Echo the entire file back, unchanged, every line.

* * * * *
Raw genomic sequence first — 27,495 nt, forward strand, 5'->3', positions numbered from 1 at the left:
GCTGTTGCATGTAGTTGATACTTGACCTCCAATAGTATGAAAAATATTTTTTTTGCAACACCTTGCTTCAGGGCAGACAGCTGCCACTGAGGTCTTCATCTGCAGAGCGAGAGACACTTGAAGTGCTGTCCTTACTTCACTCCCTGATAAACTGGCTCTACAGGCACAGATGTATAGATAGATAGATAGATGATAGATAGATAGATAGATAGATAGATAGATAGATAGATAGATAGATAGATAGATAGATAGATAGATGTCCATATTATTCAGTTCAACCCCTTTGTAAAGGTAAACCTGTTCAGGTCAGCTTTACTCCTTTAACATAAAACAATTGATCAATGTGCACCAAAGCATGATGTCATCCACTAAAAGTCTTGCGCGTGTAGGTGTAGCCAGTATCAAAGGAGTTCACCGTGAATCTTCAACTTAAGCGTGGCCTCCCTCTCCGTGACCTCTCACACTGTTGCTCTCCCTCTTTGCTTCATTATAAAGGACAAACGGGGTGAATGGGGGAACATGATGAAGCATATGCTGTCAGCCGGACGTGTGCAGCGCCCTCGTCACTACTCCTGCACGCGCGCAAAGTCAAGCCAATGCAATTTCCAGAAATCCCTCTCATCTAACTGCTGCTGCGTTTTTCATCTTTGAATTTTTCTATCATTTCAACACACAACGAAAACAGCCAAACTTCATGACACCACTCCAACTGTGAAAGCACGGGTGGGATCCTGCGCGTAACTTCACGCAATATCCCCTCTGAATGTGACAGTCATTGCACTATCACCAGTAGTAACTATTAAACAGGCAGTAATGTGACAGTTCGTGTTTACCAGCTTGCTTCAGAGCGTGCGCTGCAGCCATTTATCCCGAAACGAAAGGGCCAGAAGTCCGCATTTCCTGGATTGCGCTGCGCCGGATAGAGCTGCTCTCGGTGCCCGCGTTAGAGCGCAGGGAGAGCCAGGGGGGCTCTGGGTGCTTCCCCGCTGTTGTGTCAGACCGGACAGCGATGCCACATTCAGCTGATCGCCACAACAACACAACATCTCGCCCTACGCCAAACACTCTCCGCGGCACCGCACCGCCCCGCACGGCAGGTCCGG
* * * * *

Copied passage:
Raw genomic sequence first — 27,495 nt, forward strand, 5'->3', positions numbered from 1 at the left:
GCTGTTGCATGTAGTTGATACTTGACCTCCAATAGTATGAAAAATATTTTTTTTGCAACACCTTGCTTCAGGGCAGACAGCTGCCACTGAGGTCTTCATCTGCAGAGCGAGAGACACTTGAAGTGCTGTCCTTACTTCACTCCCTGATAAACTGGCTCTACAGGCACAGATGTATAGATAGATAGATAGATGATAGATAGATAGATAGATAGATAGATAGATAGATAGATAGATAGATAGATAGATAGATAGATAGATGTCCATATTATTCAGTTCAACCCCTTTGTAAAGGTAAACCTGTTCAGGTCAGCTTTACTCCTTTAACATAAAACAATTGATCAATGTGCACCAAAGCATGATGTCATCCACTAAAAGTCTTGCGCGTGTAGGTGTAGCCAGTATCAAAGGAGTTCACCGTGAATCTTCAACTTAAGCGTGGCCTCCCTCTCCGTGACCTCTCACACTGTTGCTCTCCCTCTTTGCTTCATTATAAAGGACAAACGGGGTGAATGGGGGAACATGATGAAGCATATGCTGTCAGCCGGACGTGTGCAGCGCCCTCGTCACTACTCCTGCACGCGCGCAAAGTCAAGCCAATGCAATTTCCAGAAATCCCTCTCATCTAACTGCTGCTGCGTTTTTCATCTTTGAATTTTTCTATCATTTCAACACACAACGAAAACAGCCAAACTTCATGACACCACTCCAACTGTGAAAGCACGGGTGGGATCCTGCGCGTAACTTCACGCAATATCCCCTCTGAATGTGACAGTCATTGCACTATCACCAGTAGTAACTATTAAACAGGCAGTAATGTGACAGTTCGTGTTTACCAGCTTGCTTCAGAGCGTGCGCTGCAGCCATTTATCCCGAAACGAAAGGGCCAGAAGTCCGCATTTCCTGGATTGCGCTGCGCCGGATAGAGCTGCTCTCGGTGCCCGCGTTAGAGCGCAGGGAGAGCCAGGGGGGCTCTGGGTGCTTCCCCGCTGTTGTGTCAGACCGGACAGCGATGCCACATTCAGCTGATCGCCACAACAACACAACATCTCGCCCTACGCCAAACACTCTCCGCGGCACCGCACCGCCCCGCACGGCAGGTCCGG